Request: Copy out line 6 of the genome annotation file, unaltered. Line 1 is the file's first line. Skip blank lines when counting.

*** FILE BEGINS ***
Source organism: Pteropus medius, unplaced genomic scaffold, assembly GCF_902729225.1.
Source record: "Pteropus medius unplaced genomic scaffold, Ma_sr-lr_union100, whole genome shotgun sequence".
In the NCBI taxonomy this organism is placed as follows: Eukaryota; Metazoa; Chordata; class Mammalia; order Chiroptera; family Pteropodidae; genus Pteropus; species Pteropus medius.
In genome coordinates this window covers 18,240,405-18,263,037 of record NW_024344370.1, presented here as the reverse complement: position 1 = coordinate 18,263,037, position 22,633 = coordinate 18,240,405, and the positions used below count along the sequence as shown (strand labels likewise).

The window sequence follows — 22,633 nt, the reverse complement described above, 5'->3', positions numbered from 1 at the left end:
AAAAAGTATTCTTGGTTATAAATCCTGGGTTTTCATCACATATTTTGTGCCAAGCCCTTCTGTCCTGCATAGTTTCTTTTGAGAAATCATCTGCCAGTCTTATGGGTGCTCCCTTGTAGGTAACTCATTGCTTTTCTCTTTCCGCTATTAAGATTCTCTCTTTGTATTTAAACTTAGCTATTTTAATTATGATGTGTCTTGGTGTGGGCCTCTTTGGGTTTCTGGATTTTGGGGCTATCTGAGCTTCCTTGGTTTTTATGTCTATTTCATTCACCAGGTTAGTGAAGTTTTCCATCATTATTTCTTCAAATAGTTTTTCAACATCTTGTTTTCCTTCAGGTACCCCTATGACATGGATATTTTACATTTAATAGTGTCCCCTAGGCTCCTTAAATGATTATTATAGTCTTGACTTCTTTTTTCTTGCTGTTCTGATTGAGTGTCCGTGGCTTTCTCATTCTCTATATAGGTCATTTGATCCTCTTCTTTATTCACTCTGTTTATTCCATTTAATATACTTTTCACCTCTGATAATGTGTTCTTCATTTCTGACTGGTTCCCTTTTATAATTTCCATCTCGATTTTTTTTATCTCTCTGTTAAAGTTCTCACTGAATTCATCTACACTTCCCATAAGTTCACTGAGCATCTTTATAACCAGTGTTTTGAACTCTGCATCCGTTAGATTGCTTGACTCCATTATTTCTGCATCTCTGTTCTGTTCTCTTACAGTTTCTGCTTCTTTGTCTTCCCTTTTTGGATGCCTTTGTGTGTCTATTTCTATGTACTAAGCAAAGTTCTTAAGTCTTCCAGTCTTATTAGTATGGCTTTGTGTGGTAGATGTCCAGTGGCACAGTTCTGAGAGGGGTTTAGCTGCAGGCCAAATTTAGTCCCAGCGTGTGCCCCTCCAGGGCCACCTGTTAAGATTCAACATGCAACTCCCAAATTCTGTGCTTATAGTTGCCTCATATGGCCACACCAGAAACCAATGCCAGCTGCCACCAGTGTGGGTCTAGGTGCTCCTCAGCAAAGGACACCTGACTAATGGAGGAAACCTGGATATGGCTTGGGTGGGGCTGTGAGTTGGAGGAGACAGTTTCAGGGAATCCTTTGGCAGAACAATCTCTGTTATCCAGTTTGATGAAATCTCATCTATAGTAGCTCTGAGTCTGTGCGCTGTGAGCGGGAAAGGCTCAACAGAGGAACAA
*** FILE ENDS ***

AAAAAGTATTCTTGGTTATAAATCCTGGGTTTTCATCACATATTTTGTGCCAAGCCCTTCTGTCCTGCATAGTTTCTTTTGAGAAATCATCTGCCAGTCTTATGGGTGCTCCCTTGTAGGTAACTCATTGCTTTTCTCTTTCCGCTATTAAGATTCTCTCTTTGTATTTAAACTTAGCTATTTTAATTATGATGTGTCTTGGTGTGGGCCTCTTTGGGTTTCTGGATTTTGGGGCTATCTGAGCTTCCTTGGTTTTTATGTCTATTTCATTCACCAGGTTAGTGAAGTTTTCCATCATTATTTCTTCAAATAGTTTTTCAACATCTTGTTTTCCTTCAGGTACCCCTATGACATGGATATTTTACATTTAATAGTGTCCCCTAGGCTCCTTAAATGATTATTATAGTCTTGACTTCTTTTTTCTTGCTGTTCTGATTGAGTGTCCGTGGCTTTCTCATTCTCTATATAGGTCATTTGATCCTCTTCTTTATTCACTCTGTTTATTCCATTTAATATACTTTTCACCTCTGATAATGTGTTCTTCATTTCTGACTGGTTCCCTTTTATAATTTCCATCTCGATTTTTTTTATCTCTCTGTTAAAGTTCTCACTGAATTCATCTACACTTCCCATAAGTTCACTGAGCATCTTTATAACCAGTGTTTTGAACTCTGCATCCGTTAGATTGCTTGACTCCATTATTTCTGCATCTCTGTTCTGTTCTCTTACAGTTTCTGCTTCTTTGTCTTCCCTTTTTGGATGCCTTTGTGTGTCTATTTCTATGTACTAAGCAAAGTTCTTAAGTCTTCCAGTCTTATTAGTATGGCTTTGTGTGGTAGATGTCCAGTGGCACAGTTCTGAGAGGGGTTTAGCTGCAGGCCAAATTTAGTCCCAGCGTGTGCCCCTCCAGGGCCACCTGTTAAGATTCAACATGCAACTCCCAAATTCTGTGCTTATAGTTGCCTCATATGGCCACACCAGAAACCAATGCCAGCTGCCACCAGTGTGGGTCTAGGTGCTCCTCAGCAAAGGACACCTGACTAATGGAGGAAACCTGGATATGGCTTGGGTGGGGCTGTGAGTTGGAGGAGACAGTTTCAGGGAATCCTTTGGCAGAACAATCTCTGTTATCCAGTTTGATGAAATCTCATCTATAGTAGCTCTGAGTCTGTGCGCTGTGAGCGGGAAAGGCTCAACAGAGGAACAA